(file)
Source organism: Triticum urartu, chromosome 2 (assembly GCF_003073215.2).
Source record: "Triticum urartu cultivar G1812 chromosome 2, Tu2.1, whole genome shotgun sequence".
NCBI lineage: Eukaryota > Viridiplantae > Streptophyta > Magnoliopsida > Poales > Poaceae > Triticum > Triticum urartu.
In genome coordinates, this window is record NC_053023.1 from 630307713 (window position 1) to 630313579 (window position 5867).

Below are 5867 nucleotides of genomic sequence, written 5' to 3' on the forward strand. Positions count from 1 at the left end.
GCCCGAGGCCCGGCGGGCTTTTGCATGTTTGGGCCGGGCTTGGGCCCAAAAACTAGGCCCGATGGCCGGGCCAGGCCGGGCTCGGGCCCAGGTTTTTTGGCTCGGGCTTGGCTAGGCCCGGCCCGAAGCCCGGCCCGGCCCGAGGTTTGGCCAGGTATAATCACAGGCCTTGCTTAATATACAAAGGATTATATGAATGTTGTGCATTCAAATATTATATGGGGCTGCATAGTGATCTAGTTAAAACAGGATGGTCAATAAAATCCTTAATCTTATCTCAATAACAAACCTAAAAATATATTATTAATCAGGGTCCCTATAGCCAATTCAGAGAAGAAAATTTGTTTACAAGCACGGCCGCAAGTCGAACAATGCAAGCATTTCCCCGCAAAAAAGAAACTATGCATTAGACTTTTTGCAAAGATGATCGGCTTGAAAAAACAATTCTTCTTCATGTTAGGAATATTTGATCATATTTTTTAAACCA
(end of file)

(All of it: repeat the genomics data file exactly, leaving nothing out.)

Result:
Source organism: Triticum urartu, chromosome 2 (assembly GCF_003073215.2).
Source record: "Triticum urartu cultivar G1812 chromosome 2, Tu2.1, whole genome shotgun sequence".
NCBI lineage: Eukaryota > Viridiplantae > Streptophyta > Magnoliopsida > Poales > Poaceae > Triticum > Triticum urartu.
In genome coordinates, this window is record NC_053023.1 from 630307713 (window position 1) to 630313579 (window position 5867).

Below are 5867 nucleotides of genomic sequence, written 5' to 3' on the forward strand. Positions count from 1 at the left end.
GCCCGAGGCCCGGCGGGCTTTTGCATGTTTGGGCCGGGCTTGGGCCCAAAAACTAGGCCCGATGGCCGGGCCAGGCCGGGCTCGGGCCCAGGTTTTTTGGCTCGGGCTTGGCTAGGCCCGGCCCGAAGCCCGGCCCGGCCCGAGGTTTGGCCAGGTATAATCACAGGCCTTGCTTAATATACAAAGGATTATATGAATGTTGTGCATTCAAATATTATATGGGGCTGCATAGTGATCTAGTTAAAACAGGATGGTCAATAAAATCCTTAATCTTATCTCAATAACAAACCTAAAAATATATTATTAATCAGGGTCCCTATAGCCAATTCAGAGAAGAAAATTTGTTTACAAGCACGGCCGCAAGTCGAACAATGCAAGCATTTCCCCGCAAAAAAGAAACTATGCATTAGACTTTTTGCAAAGATGATCGGCTTGAAAAAACAATTCTTCTTCATGTTAGGAATATTTGATCATATTTTTTAAACCA